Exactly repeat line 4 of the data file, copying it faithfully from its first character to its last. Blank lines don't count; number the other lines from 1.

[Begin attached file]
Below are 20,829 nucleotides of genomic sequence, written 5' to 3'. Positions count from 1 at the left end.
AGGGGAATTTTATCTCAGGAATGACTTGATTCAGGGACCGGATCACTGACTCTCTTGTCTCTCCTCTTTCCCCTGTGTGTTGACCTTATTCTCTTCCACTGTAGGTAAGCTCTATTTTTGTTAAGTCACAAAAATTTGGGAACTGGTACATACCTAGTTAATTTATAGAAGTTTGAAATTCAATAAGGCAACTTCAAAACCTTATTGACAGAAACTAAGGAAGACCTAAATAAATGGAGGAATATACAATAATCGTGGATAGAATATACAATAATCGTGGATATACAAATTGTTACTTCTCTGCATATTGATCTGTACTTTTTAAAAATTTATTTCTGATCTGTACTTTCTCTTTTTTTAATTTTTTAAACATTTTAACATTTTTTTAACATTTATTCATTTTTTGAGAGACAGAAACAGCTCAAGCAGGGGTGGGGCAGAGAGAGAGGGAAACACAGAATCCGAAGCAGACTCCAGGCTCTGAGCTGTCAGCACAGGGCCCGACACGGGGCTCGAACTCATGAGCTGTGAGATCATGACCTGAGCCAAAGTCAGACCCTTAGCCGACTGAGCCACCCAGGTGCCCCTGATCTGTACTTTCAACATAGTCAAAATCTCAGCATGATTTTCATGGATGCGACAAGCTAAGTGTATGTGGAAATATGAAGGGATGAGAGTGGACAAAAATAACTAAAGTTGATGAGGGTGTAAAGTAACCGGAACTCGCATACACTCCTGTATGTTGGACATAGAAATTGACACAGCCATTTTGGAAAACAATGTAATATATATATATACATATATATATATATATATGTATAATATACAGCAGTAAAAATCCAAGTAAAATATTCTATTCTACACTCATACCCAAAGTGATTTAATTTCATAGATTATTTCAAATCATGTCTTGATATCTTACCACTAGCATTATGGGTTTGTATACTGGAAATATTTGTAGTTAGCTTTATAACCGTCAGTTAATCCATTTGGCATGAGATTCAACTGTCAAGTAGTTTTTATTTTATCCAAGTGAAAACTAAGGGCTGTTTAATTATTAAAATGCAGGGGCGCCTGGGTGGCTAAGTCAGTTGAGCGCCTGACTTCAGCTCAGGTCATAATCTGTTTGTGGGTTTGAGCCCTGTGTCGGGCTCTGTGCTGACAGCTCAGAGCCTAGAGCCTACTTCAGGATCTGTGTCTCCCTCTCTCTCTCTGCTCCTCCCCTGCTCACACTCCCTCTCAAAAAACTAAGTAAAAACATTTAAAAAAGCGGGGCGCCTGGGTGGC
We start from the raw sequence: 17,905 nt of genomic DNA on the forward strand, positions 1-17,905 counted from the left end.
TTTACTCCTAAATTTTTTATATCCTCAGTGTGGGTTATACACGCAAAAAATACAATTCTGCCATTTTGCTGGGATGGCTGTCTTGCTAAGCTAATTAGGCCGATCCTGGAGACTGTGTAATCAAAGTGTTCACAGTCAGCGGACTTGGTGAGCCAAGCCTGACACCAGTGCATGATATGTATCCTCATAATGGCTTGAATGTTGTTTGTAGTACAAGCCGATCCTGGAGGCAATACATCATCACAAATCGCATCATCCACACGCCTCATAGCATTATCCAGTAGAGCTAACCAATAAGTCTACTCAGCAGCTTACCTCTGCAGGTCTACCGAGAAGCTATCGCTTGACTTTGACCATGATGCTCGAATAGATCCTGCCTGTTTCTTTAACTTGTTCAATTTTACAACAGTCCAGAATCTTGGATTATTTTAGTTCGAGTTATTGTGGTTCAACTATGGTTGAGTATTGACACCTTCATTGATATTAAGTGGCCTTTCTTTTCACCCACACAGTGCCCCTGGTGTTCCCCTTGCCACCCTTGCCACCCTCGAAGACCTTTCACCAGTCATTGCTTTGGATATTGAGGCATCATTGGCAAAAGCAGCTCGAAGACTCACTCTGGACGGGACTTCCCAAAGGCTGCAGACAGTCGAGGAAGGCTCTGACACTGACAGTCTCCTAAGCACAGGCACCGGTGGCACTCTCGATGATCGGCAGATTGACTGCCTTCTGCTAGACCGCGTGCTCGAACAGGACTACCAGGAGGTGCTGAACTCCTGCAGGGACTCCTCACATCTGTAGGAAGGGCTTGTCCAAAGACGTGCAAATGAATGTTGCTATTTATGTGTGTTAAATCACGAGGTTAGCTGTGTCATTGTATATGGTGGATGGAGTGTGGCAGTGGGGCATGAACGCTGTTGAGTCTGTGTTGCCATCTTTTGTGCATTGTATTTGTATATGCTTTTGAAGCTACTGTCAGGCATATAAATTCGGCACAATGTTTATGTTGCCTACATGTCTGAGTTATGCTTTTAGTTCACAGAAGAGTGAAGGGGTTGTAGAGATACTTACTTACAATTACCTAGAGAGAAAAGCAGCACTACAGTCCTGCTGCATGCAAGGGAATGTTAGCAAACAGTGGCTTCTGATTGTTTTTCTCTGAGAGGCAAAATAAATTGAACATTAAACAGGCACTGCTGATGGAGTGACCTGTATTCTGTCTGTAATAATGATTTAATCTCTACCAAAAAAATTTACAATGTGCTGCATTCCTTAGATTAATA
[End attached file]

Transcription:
TTTACTCCTAAATTTTTTATATCCTCAGTGTGGGTTATACACGCAAAAAATACAATTCTGCCATTTTGCTGGGATGGCTGTCTTGCTAAGCTAATTAGGCCGATCCTGGAGACTGTGTAATCAAAGTGTTCACAGTCAGCGGACTTGGTGAGCCAAGCCTGACACCAGTGCATGATATGTATCCTCATAATGGCTTGAATGTTGTTTGTAGTACAAGCCGATCCTGGAGGCAATACATCATCACAAATCGCATCATCCACACGCCTCATAGCATTATCCAGTAGAGCTAACCAATAAGTCTACTCAGCAGCTTACCTCTGCAGGTCTACCGAGAAGCTATCGCTTGACTTTGACCATGATGCTCGAATAGATCCTGCCTGTTTCTTTAACTTGTTCAATTTTACAACAGTCCAGAATCTTGGATTATTTTAGTTCGAGTTATTGTGGTTCAACTATGGTTGAGTATTGACACCTTCATTGATATTAAGTGGCCTTTCTTTTCACCCACACAGTGCCCCTGGTGTTCCCCTTGCCACCCTTGCCACCCTCGAAGACCTTTCACCAGTCATTGCTTTGGATATTGAGGCATCATTGGCAAAAGCAGCTCGAAGACTCACTCTGGACGGGACTTCCCAAAGGCTGCAGACAGTCGAGGAAGGCTCTGACACTGACAGTCTCCTAAGCACAGGCACCGGTGGCACTCTCGATGATCGGCAGATTGACTGCCTTCTGCTAGACCGCGTGCTCGAACAGGACTACCAGGAGGTGCTGAACTCCTGCAGGGACTCCTCACATCTGTAGGAAGGGCTTGTCCAAAGACGTGCAAATGAATGTTGCTATTTATGTGTGTTAAATCACGAGGTTAGCTGTGTCATTGTATATGGTGGATGGAGTGTGGCAGTGGGGCATGAACGCTGTTGAGTCTGTGTTGCCATCTTTTGTGCATTGTATTTGTATATGCTTTTGAAGCTACTGTCAGGCATATAAATTCGGCACAATGTTTATGTTGCCTACATGTCTGAGTTATGCTTTTAGTTCACAGAAGAGTGAAGGGGTTGTAGAGATACTTACTTACAATTACCTAGAGAGAAAAGCAGCACTACAGTCCTGCTGCATGCAAGGGAATGTTAGCAAACAGTGGCTTCTGATTGTTTTTCTCTGAGAGGCAAAATAAATTGAACATTAAACAGGCACTGCTGATGGAGTGACCTGTATTCTGTCTGTAATAATGATTTAATCTCTACCAAAAAAATTTACAATGTGCTGCATTCCTTAGATTAATA